“Mr. Aronson,” the voice said, “Mr. Aronson, it’s time for your stress test.”  Again feeling dazed and almost hung over I awakened and was helped up so I could sit on the side of the bed.  I was given a fresh gown and robe to put on and helped into a wheelchair.  A friendly and talkative male nurse pushed me through a series of hallways to the stress test room.  It was tiny.  There was room only for a treadmill a table with a lot of electronic gear on it and a chair.  Dr. Johnson was already there and I was wired again with several of those sticky leads that rip the hair off your body when they remove them. I had no idea what a stress test was other than getting on a treadmill.  I found out quickly enough that it involved walking on the treadmill as the operator slowly increased the speed and the grade.  Dr. Johnson was there carefully watching me and the monitor.  The speed and grade changed every couple of minutes and by the time I reached 8 minutes I could go no longer, my legs were rubber, my lungs were about to explode and my heart felt like it was going to hammer its way out of my body and then out of the room. I did not know that one could get so thoroughly exhausted in 8 minutes.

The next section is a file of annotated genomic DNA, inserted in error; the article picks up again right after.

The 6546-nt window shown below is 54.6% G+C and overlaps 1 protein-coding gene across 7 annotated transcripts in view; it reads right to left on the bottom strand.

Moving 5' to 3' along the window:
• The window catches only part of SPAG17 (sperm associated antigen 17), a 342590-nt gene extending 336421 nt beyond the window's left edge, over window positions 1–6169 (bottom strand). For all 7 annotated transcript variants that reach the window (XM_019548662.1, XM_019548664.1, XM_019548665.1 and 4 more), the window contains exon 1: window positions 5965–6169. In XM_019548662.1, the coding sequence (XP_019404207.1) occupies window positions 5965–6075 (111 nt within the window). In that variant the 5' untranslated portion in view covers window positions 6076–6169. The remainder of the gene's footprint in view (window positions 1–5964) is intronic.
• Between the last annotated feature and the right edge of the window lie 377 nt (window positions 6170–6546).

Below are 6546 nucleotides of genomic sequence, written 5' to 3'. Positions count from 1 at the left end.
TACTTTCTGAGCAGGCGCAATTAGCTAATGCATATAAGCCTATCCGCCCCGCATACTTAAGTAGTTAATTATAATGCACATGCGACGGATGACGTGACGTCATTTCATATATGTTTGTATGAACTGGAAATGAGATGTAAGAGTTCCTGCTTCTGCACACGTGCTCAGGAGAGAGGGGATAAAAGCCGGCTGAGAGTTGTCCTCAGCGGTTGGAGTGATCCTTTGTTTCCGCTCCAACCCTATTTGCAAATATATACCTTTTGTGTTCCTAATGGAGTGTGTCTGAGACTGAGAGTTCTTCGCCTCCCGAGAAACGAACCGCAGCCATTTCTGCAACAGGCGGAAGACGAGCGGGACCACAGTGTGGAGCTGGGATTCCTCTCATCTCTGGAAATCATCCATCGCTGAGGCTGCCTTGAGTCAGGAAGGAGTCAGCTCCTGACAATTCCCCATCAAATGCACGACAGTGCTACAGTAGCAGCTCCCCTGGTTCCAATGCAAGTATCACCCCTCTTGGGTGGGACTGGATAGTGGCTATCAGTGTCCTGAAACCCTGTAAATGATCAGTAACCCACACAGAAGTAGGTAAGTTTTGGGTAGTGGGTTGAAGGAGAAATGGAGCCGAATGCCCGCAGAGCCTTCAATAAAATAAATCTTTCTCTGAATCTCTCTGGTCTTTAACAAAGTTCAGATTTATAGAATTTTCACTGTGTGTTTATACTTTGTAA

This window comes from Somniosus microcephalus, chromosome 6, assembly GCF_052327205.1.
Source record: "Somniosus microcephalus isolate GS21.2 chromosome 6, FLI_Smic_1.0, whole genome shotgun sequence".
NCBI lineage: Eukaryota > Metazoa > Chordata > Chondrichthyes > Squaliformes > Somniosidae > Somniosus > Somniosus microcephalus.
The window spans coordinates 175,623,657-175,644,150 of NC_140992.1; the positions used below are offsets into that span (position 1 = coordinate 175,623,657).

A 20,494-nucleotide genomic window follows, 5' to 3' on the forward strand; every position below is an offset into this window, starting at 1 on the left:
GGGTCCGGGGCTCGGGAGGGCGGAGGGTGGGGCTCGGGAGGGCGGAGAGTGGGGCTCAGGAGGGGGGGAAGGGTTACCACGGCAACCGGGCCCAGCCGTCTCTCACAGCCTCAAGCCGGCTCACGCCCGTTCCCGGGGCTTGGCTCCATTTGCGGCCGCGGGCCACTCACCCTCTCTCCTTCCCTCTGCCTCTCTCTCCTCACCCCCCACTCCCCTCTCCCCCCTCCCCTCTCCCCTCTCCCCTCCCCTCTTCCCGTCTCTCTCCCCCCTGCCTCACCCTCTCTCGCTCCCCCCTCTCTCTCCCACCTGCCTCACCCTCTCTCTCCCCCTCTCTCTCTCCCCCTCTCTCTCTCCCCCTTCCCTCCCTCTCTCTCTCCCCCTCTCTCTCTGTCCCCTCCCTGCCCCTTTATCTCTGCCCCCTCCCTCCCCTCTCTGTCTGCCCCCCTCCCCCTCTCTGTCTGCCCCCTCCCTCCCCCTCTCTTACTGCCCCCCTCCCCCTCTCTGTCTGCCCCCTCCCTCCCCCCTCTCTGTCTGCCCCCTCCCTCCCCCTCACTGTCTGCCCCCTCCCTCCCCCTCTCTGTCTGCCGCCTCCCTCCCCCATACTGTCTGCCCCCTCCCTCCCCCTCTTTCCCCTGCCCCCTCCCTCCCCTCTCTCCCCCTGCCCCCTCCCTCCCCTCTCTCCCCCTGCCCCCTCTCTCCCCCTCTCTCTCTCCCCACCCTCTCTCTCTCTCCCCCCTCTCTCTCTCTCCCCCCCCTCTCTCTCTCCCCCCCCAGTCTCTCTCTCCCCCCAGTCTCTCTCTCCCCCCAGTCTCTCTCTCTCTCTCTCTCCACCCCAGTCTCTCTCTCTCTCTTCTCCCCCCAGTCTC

The stress test was just one of a series of tests, labs and other evaluations that confirmed the initial diagnosis of dilated cardiomyopathy, cause unknown.  My heart was growing larger because it was not pumping enough blood out.  Dr. Johnson explained that my Ejection Fraction (EF) was between 20 and 25.  Here’s what that means.  Normally the heart pumps out about 60% of the blood it contains.  That’s the EF. My heart was only pumping out 25% so in order to contain the excess blood the heart had to grow but there’s a limit to the growth and to how long your other organs can survive when they are not getting enough blood. In a few days I was released from the hospital with a boatload of medication and strict diet orders. Sodium intake was limited to 1800 milligrams a day, liquid consumption was capped, I was told to lose weight (at 6’4” I weighed about 240 lbs. and have a large frame so I didn’t appear to be overweight) and exercise, lots of exercise.